Title: Enhancing Water Access and Systems Strengthening for Arid and Semi-Arid Lands
Dates: Phase 1 – July 2019 to March 2021; phase 2 – January 2022 to January 2023
Location: Turkana county, Turkana South, Turkana East, Loima and Turkana Central sub-counties
Our role: Water, Sanitation and Hygiene (WASH) infrastructure development, livelihoods diversification, facilitating social behaviour change and system strengthening
Target group: Pastoralist communities and local water systems operators in Northern Kenya, Turkana County Government & Assembly, Water Resource Authority and National Environment Management Authority
Project Budget: £ 2.4 million
Aim: Resilience that Protects
Lead Donor: Grundfos Foundation
“We have to take our animals all the way to Uganda for water. That causes conflict with other communities who also rely on that water point; sometimes we have to give a goat or a cow as payment.”
– Tioko Loyoko from Lomokori
Turkana is an arid and semi-arid region located in north-west Kenya. Persistent droughts make cultivating the land extremely difficult, and these are becoming more frequent due to climate change.
Communities tend to be nomadic pastoralists who relocate to find the most productive land, taking their livestock with them (goats, sheep and camels). As key household assets, keeping these animals alive is vital; but natural water sources are drying up and pasture land is diminishing.
In this marginalised region, more than 90% of the population live below the poverty level (USD$2 per day). Access to water is a huge challenge, with only approximately 40% of the Turkana population having access to clean water. This is not only due to the dry climate and worsening droughts, but also influenced by inadequate water resource development and management. It is not uncommon to have to walk for up to 15 km to reach a water source. These are usually precarious holes dug into dry river beds, resulting in dirty water. Collecting is usually the job of women and girls, hindering their participation in educational as well as productive economic activities. In addition, rates of malnutrition and sanitation-related diseases are high, due to the scarcity of clean water.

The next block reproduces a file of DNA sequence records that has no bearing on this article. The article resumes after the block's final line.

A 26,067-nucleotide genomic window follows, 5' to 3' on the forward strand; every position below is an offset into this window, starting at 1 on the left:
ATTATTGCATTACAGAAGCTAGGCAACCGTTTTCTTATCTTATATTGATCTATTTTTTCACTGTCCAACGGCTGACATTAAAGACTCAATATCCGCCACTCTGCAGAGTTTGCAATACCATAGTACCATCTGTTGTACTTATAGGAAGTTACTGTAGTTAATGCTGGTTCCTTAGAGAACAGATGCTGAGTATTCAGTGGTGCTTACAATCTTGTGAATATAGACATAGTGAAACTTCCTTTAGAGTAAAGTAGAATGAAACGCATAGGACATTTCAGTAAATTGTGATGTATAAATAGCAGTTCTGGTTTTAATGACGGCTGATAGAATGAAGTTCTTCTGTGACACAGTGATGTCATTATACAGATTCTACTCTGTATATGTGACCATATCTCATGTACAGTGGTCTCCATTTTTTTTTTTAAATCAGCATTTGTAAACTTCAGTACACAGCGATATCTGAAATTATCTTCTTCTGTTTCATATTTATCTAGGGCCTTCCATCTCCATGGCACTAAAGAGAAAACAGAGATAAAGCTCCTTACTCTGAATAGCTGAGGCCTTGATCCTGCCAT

This project uses multiple approaches to improve access to clean drinkable water for Turkana’s population.
Firstly, boreholes and solar-powered water pump systems have been installed at eight sites identified by the county authority. In keeping with local priorities, these are not only serving the communities, but also their livestock. Through capacity-building initiatives, local technicians and Water User Associations have been established trained to maintain these community-managed water and irrigation points.
Secondly, training has been provided to improve WASH practises and establish livelihood diversification practises. In partnership with the Turkana Department of Agriculture and Irrigation, practical knowledge is being disseminated in subjects like community-managed irrigation systems, conservation agriculture, pest control and post-harvest considerations. Finally, policies and regulations relating to the county’s water management systems will be made more robust and comprehensive, including guidance on water tariffs. We will collaborate with local government to future-proof communities’ access to safe water.
“I used to be away for the whole day collecting water from the river; I was tired from walking so far. Now there’s no problem. I have water whenever I need it. I’m clean and my children are clean.”
– Theresa Lomo in Nangorichoto
Water access is central to addressing poverty, livelihoods and health issues. By improving access to clean water and stronger water management systems, the project is addressing the following goals:
- Build resilience to cope with increasing droughts.
- Allow communities to make better financial decisions related to migration and the sale of livestock, based on a sound knowledge of water availability.
- Reduced incidences of water and hygiene related diseases and improve community health.
- Increase school attendance for students, particularly females, who would otherwise spend long periods collecting water.
- Allow women more time to participate in family / community life and income-generating activities.
- Establish small-scale agriculture practices to improve food security and improve resilience in the face of livestock losses.
- Reduced incidences of conflict over water resources.
- Gather data to inform other sustainable water projects for pastoralist communities in the future.